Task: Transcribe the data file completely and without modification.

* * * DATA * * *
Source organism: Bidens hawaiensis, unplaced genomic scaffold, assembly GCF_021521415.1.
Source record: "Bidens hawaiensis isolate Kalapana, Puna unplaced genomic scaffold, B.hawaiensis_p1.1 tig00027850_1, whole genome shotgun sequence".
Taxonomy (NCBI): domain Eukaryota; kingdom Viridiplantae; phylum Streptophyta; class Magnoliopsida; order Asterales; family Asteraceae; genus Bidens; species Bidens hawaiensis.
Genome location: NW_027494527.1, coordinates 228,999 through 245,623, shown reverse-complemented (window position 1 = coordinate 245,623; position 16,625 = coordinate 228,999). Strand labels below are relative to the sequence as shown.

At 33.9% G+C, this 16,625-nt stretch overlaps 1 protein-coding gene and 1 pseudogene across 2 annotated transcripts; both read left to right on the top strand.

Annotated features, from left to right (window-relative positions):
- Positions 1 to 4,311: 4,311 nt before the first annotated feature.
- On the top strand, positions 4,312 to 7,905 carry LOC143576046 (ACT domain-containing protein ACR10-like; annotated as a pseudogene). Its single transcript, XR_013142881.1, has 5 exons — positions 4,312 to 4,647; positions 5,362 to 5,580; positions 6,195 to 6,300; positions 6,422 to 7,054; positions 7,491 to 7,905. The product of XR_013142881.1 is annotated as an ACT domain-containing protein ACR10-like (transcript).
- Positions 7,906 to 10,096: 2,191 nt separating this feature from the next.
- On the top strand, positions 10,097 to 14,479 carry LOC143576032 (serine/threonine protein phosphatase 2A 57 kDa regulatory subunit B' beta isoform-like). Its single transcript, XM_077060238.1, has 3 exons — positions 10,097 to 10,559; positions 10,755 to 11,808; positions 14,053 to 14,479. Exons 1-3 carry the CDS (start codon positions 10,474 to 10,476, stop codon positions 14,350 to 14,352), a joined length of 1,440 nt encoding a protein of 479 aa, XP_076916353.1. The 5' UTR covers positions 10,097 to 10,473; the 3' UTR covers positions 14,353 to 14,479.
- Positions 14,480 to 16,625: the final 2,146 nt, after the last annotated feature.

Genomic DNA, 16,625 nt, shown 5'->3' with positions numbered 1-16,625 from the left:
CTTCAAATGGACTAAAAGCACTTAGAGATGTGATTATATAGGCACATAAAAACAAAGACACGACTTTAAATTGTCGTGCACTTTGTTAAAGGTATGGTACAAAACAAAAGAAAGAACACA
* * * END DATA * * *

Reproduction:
Source organism: Bidens hawaiensis, unplaced genomic scaffold, assembly GCF_021521415.1.
Source record: "Bidens hawaiensis isolate Kalapana, Puna unplaced genomic scaffold, B.hawaiensis_p1.1 tig00027850_1, whole genome shotgun sequence".
Taxonomy (NCBI): domain Eukaryota; kingdom Viridiplantae; phylum Streptophyta; class Magnoliopsida; order Asterales; family Asteraceae; genus Bidens; species Bidens hawaiensis.
Genome location: NW_027494527.1, coordinates 228,999 through 245,623, shown reverse-complemented (window position 1 = coordinate 245,623; position 16,625 = coordinate 228,999). Strand labels below are relative to the sequence as shown.

At 33.9% G+C, this 16,625-nt stretch overlaps 1 protein-coding gene and 1 pseudogene across 2 annotated transcripts; both read left to right on the top strand.

Annotated features, from left to right (window-relative positions):
- Positions 1 to 4,311: 4,311 nt before the first annotated feature.
- On the top strand, positions 4,312 to 7,905 carry LOC143576046 (ACT domain-containing protein ACR10-like; annotated as a pseudogene). Its single transcript, XR_013142881.1, has 5 exons — positions 4,312 to 4,647; positions 5,362 to 5,580; positions 6,195 to 6,300; positions 6,422 to 7,054; positions 7,491 to 7,905. The product of XR_013142881.1 is annotated as an ACT domain-containing protein ACR10-like (transcript).
- Positions 7,906 to 10,096: 2,191 nt separating this feature from the next.
- On the top strand, positions 10,097 to 14,479 carry LOC143576032 (serine/threonine protein phosphatase 2A 57 kDa regulatory subunit B' beta isoform-like). Its single transcript, XM_077060238.1, has 3 exons — positions 10,097 to 10,559; positions 10,755 to 11,808; positions 14,053 to 14,479. Exons 1-3 carry the CDS (start codon positions 10,474 to 10,476, stop codon positions 14,350 to 14,352), a joined length of 1,440 nt encoding a protein of 479 aa, XP_076916353.1. The 5' UTR covers positions 10,097 to 10,473; the 3' UTR covers positions 14,353 to 14,479.
- Positions 14,480 to 16,625: the final 2,146 nt, after the last annotated feature.

Genomic DNA, 16,625 nt, shown 5'->3' with positions numbered 1-16,625 from the left:
CTTCAAATGGACTAAAAGCACTTAGAGATGTGATTATATAGGCACATAAAAACAAAGACACGACTTTAAATTGTCGTGCACTTTGTTAAAGGTATGGTACAAAACAAAAGAAAGAACACA